urgh ignore that lady, she's probably jealous that you get to hold your baby so much. ds was like this for a few months around 1 year (now nearly two) and still screams at fil if he picks him up without asking and shys away from strangers but he is a happy out going boy. its normal for.children to be wary of strangers.
There wasn't really anything we did to get over it except I tried to let him spend more time with other people. he was better with others if he was with dh or mil for example.

Eastie77 Wed 23-Jul-14 10:31:45

Funnily enough travelling by plane with DD was also a breeze when we went abroad a few months ago. I was dreading it but she sat happily on our laps, charmed the airline staff and didn't bat an eyelid on takeoff and landing.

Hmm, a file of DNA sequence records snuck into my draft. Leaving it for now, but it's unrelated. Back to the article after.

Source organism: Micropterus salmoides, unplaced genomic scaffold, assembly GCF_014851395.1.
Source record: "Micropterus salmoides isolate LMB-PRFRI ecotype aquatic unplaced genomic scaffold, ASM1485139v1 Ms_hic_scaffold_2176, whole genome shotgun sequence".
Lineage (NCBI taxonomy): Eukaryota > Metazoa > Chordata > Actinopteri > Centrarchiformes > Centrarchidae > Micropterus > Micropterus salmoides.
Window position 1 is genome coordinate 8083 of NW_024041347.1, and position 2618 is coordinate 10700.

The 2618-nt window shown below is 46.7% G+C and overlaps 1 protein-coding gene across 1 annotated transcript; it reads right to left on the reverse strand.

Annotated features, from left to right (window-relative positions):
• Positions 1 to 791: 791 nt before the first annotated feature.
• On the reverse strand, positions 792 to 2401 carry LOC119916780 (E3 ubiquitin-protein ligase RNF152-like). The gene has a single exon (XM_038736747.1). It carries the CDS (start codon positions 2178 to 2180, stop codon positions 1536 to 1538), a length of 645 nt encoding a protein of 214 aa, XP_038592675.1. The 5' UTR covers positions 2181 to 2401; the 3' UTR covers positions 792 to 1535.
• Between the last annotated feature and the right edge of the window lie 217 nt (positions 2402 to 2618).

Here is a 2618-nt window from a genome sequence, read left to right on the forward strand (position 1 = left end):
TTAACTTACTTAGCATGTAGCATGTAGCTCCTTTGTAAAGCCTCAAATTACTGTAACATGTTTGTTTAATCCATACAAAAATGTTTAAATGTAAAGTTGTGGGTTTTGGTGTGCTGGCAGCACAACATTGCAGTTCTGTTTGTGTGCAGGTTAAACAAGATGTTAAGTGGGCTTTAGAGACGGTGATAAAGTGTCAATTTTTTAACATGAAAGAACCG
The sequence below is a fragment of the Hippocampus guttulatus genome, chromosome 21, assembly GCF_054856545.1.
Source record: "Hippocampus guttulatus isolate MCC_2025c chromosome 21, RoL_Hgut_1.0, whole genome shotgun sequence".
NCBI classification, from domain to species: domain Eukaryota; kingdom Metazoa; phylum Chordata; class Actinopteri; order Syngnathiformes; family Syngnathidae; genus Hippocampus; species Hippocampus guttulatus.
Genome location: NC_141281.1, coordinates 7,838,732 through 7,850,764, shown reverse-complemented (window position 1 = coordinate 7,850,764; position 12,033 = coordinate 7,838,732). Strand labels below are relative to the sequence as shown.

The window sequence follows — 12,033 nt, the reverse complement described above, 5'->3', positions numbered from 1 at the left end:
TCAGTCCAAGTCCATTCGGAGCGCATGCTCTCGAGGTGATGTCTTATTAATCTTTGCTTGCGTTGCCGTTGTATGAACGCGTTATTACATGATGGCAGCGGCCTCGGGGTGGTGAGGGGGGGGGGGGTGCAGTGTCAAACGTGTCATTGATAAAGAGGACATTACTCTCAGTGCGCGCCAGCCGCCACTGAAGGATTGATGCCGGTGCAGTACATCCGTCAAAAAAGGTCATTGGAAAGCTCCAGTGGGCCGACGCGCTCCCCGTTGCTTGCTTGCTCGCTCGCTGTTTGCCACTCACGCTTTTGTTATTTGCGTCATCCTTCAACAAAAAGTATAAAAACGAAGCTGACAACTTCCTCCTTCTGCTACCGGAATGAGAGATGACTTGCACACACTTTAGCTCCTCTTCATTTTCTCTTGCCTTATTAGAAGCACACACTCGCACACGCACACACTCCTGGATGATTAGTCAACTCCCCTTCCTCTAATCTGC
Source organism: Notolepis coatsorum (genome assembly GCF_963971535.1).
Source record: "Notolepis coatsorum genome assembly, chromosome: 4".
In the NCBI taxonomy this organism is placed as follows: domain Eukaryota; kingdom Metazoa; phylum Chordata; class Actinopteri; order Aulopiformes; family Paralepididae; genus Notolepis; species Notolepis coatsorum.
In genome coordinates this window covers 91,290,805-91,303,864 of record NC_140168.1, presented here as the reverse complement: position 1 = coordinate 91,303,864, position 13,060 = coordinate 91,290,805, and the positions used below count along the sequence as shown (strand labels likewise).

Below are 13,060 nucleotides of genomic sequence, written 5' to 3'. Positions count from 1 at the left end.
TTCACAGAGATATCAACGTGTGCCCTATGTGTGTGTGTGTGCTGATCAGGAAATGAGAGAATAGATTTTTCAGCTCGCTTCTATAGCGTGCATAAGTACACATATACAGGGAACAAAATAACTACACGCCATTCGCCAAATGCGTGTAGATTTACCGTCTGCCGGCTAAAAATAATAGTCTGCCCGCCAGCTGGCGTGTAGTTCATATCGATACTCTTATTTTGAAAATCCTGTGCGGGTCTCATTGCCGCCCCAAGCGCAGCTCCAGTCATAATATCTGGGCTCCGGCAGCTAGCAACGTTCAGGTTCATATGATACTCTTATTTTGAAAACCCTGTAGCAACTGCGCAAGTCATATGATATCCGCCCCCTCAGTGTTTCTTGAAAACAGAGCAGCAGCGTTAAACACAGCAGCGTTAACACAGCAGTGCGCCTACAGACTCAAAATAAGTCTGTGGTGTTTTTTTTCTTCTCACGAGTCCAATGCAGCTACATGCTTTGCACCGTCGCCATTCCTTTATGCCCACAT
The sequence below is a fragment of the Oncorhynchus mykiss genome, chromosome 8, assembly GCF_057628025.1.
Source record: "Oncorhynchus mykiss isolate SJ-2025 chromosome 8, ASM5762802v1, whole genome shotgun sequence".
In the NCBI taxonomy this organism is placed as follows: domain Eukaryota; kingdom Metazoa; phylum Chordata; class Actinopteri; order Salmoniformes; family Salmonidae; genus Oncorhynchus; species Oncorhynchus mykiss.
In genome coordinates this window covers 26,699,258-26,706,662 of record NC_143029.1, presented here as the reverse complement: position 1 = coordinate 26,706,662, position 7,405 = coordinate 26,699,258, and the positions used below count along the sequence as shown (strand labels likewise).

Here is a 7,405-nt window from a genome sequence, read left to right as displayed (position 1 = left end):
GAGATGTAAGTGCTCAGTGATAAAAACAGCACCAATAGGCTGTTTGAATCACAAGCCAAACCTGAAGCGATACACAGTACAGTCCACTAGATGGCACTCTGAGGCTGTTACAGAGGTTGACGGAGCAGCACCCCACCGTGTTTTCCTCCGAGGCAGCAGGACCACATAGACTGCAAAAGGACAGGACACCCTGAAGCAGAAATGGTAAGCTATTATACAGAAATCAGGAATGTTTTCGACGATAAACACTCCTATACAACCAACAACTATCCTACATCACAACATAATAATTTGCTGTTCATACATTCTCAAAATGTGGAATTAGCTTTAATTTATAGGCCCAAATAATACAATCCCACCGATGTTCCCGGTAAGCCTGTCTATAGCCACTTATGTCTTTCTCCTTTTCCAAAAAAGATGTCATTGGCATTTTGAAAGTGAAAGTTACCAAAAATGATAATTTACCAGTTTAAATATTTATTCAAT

While I struggle with what I think of as 'difficult' behaviour re. her reaction to being picked up by others, other parents have told us how lucky we are to have such a calm content child so it's all swings and roundabouts I guess.

The judgey mum is actually an old 'friend' who has criticised me consistently from day one for holding DD too much and she seemed particularly pleased to see me struggling on Saturday. Fortunately I do not see her very often!

ElasticBandBall Wed 23-Jul-14 10:41:41

My ds2 (14m) is very very clingy and doesn't like being put down at all. There are a few people he will go to (dh, the CM, a couple of my friends who he has seen once or twice a week since birth) but mainly it's just me. He�s a very happy smiley boy, but just does'tt like not being held! He has been better since he can crawl as he can get to his own toys and also is starting to interact a bit more with other children / babies, but only has a 10 min max limit of being put down I'd say.